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Even before his girlfriend left him, Rob had accumulated a substantial debt from the student loans for his two degrees, a BSc and a Masters. But it was after her sudden departure four years ago - "One day she just walked out" - that things really went downhill.
"I fell apart a bit," he says. Rob could no longer afford their house and began to get into more serious financial difficulty. "I can't say that I wasn't to blame, though I wasn't enjoying myself," he says. Rather, paying off his several student loans by taking on new credit card debt created an immense financial strain.
One of the most stressful things for Rob was the constant phone calls from debt collection agencies, who would often call in the evening when he was in on his own. "I'd feel my stomach twisting into knots every time I heard the phone ring. Who wants to live like that?"
Rob eventually got in touch with a charity that advises on debt problems, which referred him to Phillip Allen and his team of IVA experts (link to about). His case was handled by "an absolutely amazing lady", who was always helpful and was never judgemental. "It was never a case of 'you naughty boy'," says Rob. In fact his IVA adviser continued to handle his case even when her job changed and she took on new responsibilities. "That meant that I spoke to one person the whole way through," he says.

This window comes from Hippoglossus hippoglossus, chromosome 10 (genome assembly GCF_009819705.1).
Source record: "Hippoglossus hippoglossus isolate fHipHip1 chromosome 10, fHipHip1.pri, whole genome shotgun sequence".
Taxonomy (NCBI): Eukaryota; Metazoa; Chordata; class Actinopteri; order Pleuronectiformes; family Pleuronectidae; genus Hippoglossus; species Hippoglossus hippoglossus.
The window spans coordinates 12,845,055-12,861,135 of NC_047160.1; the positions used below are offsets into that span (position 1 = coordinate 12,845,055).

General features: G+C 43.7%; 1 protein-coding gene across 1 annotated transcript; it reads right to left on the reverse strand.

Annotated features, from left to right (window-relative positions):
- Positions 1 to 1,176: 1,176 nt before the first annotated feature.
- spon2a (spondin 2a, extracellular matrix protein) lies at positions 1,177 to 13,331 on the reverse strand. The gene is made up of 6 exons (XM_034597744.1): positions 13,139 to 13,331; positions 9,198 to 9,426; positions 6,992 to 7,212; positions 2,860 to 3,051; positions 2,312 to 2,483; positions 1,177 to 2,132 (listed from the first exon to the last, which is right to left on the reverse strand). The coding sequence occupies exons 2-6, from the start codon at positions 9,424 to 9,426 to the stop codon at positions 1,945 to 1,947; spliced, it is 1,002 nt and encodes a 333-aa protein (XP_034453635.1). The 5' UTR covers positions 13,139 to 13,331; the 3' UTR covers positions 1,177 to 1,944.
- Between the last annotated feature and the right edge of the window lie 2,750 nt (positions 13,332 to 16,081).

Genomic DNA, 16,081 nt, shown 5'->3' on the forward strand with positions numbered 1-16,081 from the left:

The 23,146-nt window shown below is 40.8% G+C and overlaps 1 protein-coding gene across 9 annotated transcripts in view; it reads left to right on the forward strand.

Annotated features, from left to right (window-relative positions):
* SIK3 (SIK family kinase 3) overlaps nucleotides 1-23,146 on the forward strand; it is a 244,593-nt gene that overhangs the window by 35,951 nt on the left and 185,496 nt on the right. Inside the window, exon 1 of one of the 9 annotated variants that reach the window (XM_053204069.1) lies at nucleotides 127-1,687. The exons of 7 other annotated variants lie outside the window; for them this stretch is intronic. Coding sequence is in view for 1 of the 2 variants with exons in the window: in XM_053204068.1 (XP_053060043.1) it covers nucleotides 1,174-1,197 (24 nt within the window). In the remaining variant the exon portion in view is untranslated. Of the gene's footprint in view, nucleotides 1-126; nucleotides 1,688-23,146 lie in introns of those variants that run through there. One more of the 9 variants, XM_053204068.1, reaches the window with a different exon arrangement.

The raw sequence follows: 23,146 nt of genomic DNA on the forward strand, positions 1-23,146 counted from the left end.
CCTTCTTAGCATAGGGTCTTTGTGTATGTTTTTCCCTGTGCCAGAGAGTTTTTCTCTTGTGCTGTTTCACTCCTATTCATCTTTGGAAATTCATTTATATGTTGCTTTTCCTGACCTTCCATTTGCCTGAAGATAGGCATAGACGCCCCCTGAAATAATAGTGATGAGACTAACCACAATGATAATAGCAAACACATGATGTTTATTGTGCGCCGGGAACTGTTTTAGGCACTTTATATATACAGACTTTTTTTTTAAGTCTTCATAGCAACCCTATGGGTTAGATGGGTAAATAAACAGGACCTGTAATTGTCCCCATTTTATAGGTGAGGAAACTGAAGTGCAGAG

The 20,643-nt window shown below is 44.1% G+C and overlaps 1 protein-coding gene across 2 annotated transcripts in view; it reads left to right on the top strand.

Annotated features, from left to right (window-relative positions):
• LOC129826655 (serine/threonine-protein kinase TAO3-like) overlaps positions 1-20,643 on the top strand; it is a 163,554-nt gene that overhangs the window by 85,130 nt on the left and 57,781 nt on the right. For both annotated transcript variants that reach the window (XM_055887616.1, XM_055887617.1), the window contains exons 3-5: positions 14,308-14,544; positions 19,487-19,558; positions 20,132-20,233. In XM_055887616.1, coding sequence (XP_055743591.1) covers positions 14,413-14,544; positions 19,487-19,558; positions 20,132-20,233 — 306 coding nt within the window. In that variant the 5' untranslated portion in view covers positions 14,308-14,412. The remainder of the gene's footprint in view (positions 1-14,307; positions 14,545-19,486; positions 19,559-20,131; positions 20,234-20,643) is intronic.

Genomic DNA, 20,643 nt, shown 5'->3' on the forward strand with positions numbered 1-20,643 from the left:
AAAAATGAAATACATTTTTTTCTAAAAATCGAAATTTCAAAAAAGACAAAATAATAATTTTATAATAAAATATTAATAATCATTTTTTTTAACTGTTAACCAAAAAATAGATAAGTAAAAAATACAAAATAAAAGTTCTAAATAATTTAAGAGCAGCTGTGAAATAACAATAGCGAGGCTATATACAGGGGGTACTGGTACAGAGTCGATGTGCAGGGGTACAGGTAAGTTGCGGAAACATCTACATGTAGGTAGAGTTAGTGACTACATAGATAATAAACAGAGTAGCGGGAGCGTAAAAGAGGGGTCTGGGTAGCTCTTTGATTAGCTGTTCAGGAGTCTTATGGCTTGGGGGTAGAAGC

His seven creditors (mainly banks and credit card companies, but also the Inland Revenue) agreed to an IVA on his £23,000 of debt at a little below 50p in the pound. "That turned my life around. Now I was paying much less each month than before and in those days I was only paying interest - I wasn't really touching the debt."
The relief was just "fantastic", he recalls. "Once the meeting had happened, the creditors had agreed and everything had been gone through, I slept at night again. That was something I hadn't done for months before."
Although Rob had very little left over after his monthly IVA payment (link to 8 steps), he became much more aware of his spending and earlier financial naivety. "I could do more or less all the things I wanted to, even on £50. It was difficult, but if you were careful you could manage it."
This was a revelation for Rob. "That completely re-educated me. I don't see spending money as a way of letting my hair down now - it's about getting the situation right, not about how much you're spending."
Rob took strength from a 60-month wall chart that he drew up and stuck on his kitchen wall. "With every repayment, I would cross another month off. I found that very satisfying."
Three years in, Rob has started his own business and knows that the end is in sight. His new business has been financed entirely from its cash flow. "I haven't borrowed a single penny along the way," he notes. Similarly, he refused to start a bank account with an overdraft facility. And his wall chart is still up in the kitchen.